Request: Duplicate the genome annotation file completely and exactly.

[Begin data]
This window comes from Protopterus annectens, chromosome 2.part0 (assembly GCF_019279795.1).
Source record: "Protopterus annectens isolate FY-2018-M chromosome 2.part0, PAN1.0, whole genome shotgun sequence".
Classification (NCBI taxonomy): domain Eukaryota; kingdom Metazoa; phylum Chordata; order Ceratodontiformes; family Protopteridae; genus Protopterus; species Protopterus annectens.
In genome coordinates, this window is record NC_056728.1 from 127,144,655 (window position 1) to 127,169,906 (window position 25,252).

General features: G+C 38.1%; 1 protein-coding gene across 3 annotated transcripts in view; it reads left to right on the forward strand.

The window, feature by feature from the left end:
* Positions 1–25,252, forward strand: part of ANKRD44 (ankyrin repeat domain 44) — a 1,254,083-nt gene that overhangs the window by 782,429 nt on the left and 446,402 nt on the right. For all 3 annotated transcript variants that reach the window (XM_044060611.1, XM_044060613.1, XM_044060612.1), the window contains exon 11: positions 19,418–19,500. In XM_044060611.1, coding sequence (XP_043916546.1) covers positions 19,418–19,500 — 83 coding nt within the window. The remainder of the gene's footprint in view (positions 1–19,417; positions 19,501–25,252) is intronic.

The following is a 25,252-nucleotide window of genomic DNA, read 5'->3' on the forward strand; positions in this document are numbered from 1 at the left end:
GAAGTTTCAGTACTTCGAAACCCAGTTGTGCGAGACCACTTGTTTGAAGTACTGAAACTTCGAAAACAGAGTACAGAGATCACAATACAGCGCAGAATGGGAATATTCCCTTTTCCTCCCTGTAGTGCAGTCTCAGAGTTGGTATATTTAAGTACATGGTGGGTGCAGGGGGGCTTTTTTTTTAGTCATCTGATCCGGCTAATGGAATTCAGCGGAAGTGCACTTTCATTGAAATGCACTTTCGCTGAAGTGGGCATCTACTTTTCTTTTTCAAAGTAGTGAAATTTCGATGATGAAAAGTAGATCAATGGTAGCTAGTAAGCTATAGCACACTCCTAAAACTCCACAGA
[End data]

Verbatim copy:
This window comes from Protopterus annectens, chromosome 2.part0 (assembly GCF_019279795.1).
Source record: "Protopterus annectens isolate FY-2018-M chromosome 2.part0, PAN1.0, whole genome shotgun sequence".
Classification (NCBI taxonomy): domain Eukaryota; kingdom Metazoa; phylum Chordata; order Ceratodontiformes; family Protopteridae; genus Protopterus; species Protopterus annectens.
In genome coordinates, this window is record NC_056728.1 from 127,144,655 (window position 1) to 127,169,906 (window position 25,252).

General features: G+C 38.1%; 1 protein-coding gene across 3 annotated transcripts in view; it reads left to right on the forward strand.

The window, feature by feature from the left end:
* Positions 1–25,252, forward strand: part of ANKRD44 (ankyrin repeat domain 44) — a 1,254,083-nt gene that overhangs the window by 782,429 nt on the left and 446,402 nt on the right. For all 3 annotated transcript variants that reach the window (XM_044060611.1, XM_044060613.1, XM_044060612.1), the window contains exon 11: positions 19,418–19,500. In XM_044060611.1, coding sequence (XP_043916546.1) covers positions 19,418–19,500 — 83 coding nt within the window. The remainder of the gene's footprint in view (positions 1–19,417; positions 19,501–25,252) is intronic.

The following is a 25,252-nucleotide window of genomic DNA, read 5'->3' on the forward strand; positions in this document are numbered from 1 at the left end:
GAAGTTTCAGTACTTCGAAACCCAGTTGTGCGAGACCACTTGTTTGAAGTACTGAAACTTCGAAAACAGAGTACAGAGATCACAATACAGCGCAGAATGGGAATATTCCCTTTTCCTCCCTGTAGTGCAGTCTCAGAGTTGGTATATTTAAGTACATGGTGGGTGCAGGGGGGCTTTTTTTTTAGTCATCTGATCCGGCTAATGGAATTCAGCGGAAGTGCACTTTCATTGAAATGCACTTTCGCTGAAGTGGGCATCTACTTTTCTTTTTCAAAGTAGTGAAATTTCGATGATGAAAAGTAGATCAATGGTAGCTAGTAAGCTATAGCACACTCCTAAAACTCCACAGA